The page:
8 Tips Protect Privacy

by Rob Elamb | 0 comment

8 Tips to Protect Privacy: from those using your computer or account

2013 has been a big year for privacy issues.  There is a lot of talk about the government’s spying on citizens and usurping certain civil liberties.  While this is definitely a concern regardless of what country/state you live in, a more immediate threat to your personal privacy are the people actually using your computer and or accounts.  Friends, family and co-workers that are using the same computer you are using, for example, can do more damage just from seeing something they are not supposed to see.  At the very least, it can just be embarrassing.

Whether they are just borrowing your system and you trust them is not the point.  TRUST is not the point.  Access is the main concern.  After all they may ACCIDENTALLY see something they are not meant to see.  Or a trusted friend might allow someone ELSE that you Do NOT trust to use your system.  So it is really not a matter of TRUST but ACCESS.  If its easy to access the data then you must assume that they already have or will access, copy, modify this important private data.  If you value your data and if you are security minded then you must control access.

Here are 8 tips to protect privacy of personal data.  

privacy tips

courtesy of cubicle chick – privacy tips

1. Create multiple password protected accounts 

Your local system should have multiple accounts even if you are sure no one else will log-in directly to the system.  Multiple accounts allow you to have separate roles.  An administrator role to install, upgrade and configure and a normal account for surfing the web, creating documents and doing day to day stuff.  You should not surf the web with your administrator account.  Each account should be password protected.  If you surf the web with an admin account you risk your system being compromised by malware that will run as the admin account you are using.

 –> Create Users 

2. Delete Browser History & Cache

Why delete you browsers cache and history?  And how can deleting that info protect privacy?  Your browser track all your browsing activity by default.  So, if for example, your mom or dad jumps on your computer (and your computer is wide open with no accounts or passwords).  They use YOUR account and YOUR computer to quickly search information about “dictionaries”  As your mom/dad types “Di “ and the word “dick” auto-completes and is something you previously typed.  An innocent search can reveal all the places you have gone if you don’t regularly clear the history and cache from all browsers.

 

3. Lock Mobile Device

As of 2013, cell phones, tablets, smartphones and some laptop are the biggest gapping whole in protecting privacy.  Mainly because its fairly new to many people.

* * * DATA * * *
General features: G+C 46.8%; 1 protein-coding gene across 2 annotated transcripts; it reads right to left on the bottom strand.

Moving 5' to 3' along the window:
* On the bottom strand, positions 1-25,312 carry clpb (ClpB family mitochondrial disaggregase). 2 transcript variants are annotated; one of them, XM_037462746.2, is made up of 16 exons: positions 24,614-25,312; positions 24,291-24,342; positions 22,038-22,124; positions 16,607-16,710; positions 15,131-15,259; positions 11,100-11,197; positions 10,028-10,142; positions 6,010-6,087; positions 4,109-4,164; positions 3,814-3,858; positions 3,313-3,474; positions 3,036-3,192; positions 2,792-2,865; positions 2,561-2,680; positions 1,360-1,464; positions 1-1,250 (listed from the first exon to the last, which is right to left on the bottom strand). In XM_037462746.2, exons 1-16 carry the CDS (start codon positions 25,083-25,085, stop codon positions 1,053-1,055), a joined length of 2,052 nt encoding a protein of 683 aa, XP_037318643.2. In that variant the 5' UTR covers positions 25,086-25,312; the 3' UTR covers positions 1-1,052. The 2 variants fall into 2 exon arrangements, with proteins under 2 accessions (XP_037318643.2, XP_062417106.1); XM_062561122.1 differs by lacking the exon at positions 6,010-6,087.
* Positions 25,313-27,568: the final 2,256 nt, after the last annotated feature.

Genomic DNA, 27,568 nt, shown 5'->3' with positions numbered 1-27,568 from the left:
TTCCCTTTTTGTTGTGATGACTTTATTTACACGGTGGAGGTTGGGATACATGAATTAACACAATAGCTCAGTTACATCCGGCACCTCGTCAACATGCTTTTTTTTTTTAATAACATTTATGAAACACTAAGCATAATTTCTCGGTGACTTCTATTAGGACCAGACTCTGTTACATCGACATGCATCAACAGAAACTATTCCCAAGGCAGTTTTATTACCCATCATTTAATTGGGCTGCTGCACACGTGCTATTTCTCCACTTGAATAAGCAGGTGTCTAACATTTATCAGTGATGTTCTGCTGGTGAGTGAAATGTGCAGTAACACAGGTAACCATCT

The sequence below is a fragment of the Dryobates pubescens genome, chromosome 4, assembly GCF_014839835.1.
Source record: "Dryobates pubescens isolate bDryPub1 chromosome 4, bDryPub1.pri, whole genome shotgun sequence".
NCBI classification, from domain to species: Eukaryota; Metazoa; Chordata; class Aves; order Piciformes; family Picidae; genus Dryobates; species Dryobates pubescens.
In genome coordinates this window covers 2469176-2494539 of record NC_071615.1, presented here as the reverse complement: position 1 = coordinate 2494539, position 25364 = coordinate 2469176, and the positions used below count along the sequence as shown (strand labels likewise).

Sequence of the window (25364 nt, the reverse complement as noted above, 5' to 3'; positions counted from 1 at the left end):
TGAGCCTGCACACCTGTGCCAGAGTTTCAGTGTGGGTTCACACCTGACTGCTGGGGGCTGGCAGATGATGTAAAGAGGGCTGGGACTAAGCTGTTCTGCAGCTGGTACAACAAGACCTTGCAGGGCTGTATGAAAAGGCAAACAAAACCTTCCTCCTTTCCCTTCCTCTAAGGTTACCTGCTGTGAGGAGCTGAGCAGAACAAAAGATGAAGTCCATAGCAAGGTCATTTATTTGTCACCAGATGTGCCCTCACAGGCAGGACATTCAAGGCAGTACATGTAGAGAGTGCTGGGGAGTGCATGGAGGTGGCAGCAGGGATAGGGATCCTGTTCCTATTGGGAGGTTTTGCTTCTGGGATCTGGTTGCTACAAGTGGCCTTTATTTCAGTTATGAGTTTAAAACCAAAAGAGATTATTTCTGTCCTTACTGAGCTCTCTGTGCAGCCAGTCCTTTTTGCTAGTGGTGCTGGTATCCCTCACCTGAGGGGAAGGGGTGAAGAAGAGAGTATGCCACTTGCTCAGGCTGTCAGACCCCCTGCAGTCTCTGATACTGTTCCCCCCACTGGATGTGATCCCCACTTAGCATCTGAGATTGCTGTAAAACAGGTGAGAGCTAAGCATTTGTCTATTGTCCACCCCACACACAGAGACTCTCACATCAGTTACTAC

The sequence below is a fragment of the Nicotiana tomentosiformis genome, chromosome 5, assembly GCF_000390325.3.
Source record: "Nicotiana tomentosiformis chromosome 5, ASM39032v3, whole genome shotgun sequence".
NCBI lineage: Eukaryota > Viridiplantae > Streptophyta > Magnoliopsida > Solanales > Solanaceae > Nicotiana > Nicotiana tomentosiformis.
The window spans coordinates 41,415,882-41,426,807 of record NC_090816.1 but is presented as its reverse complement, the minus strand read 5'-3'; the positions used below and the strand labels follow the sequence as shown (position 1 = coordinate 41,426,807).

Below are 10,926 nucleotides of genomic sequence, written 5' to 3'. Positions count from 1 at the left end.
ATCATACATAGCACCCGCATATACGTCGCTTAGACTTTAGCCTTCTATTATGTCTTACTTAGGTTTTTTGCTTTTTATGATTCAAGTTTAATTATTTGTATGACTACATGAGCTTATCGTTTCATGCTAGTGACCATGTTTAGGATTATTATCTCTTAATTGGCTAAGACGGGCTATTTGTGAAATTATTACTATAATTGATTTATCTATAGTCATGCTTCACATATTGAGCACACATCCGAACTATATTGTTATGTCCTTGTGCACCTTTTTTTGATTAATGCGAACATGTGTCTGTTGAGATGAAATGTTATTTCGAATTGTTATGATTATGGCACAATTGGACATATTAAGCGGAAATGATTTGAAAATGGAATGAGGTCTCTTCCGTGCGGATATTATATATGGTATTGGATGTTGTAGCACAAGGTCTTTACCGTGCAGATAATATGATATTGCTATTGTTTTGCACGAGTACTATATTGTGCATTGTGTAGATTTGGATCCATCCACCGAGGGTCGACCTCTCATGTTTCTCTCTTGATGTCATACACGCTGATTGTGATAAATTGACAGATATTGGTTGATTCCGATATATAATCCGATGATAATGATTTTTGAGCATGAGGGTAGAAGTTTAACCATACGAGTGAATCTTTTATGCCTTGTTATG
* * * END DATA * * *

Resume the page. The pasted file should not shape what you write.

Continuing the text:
If you have a mobile device, chances are high that they have a direct access into your email account.  You must put a automatic lock on your phone so that if you are away from your phone for more than a few minutes.  Or if you lose your mobile device at least whoever finds it won’t have access to all your emails and online accounts.

 4. Use Separate Emails for Separate Uses

To minimize the risk of professional life leaking into personal life (and vice-versa), use separate email accounts for work and home life.  Especially if the email is tied to a social network.  If you have a business, you should keep its email traffic separate as well.  This keep contacts separate, social network posts and the professional and personal life in their own lanes.

5. Encrypt or Delete Files You don’t want Others to See

protect privacy

congress weiner privacy ?

If you have nude photos of yourself its really none of anyone’s business but those you wish to share it with.  Do you have nudes of your significant other? Do you have a drunken video of your BFF’s birthday party?  You should put them in a folder that only you know about and encrypt them.  Better yet, keep them off your computer and encrypted on removable media (thumb drive, CDROM etc).  DO NOT send half nude selfies, titty pictures, nudes or ANYTHING like that over the Internet especially if you have a high profile job.  You really cannot trust anyone to protect your data.  No one cares more about your privacy than you.  If you don’t mind others, your kids, your parents and coworkers seeing your amazing body, then its fine.  Case in point, NY-Congressman Weiner sent very personal pictures of himself to twitter under a different name.  Unfortunately, his opponents found out and used it to get him publicly shamed.  He eventually had to resign as  congressman.   It’s best not to send pictures or sexually explicit text out to anyone.

6. Password protection

Don’t give out your password.  Use strong password (at least 8 characters, UPPER/lowercase, special characters, numbers all mixed in).  Change you passwords immediately if you feel it has been compromised.  Don’t use the same password for every account.

7. Log off

You may need to log-in to your social media website or email from a public or work computer that others will need to use.  You must get in the habit of logging off.  If you can, set up the account to automatically lock or log out.

8. Auditing Your Accounts

privacy audit logs

picture of logs from a computer important in privacy courtest  terminal services log.smartcode.com

Social network accounts allow you to audit the account and send you a message if someone attempts to access your account from a different location or if they              mis-authenticated over and over.  You need to know when someone is attempting to access your personal information.

 

 

 

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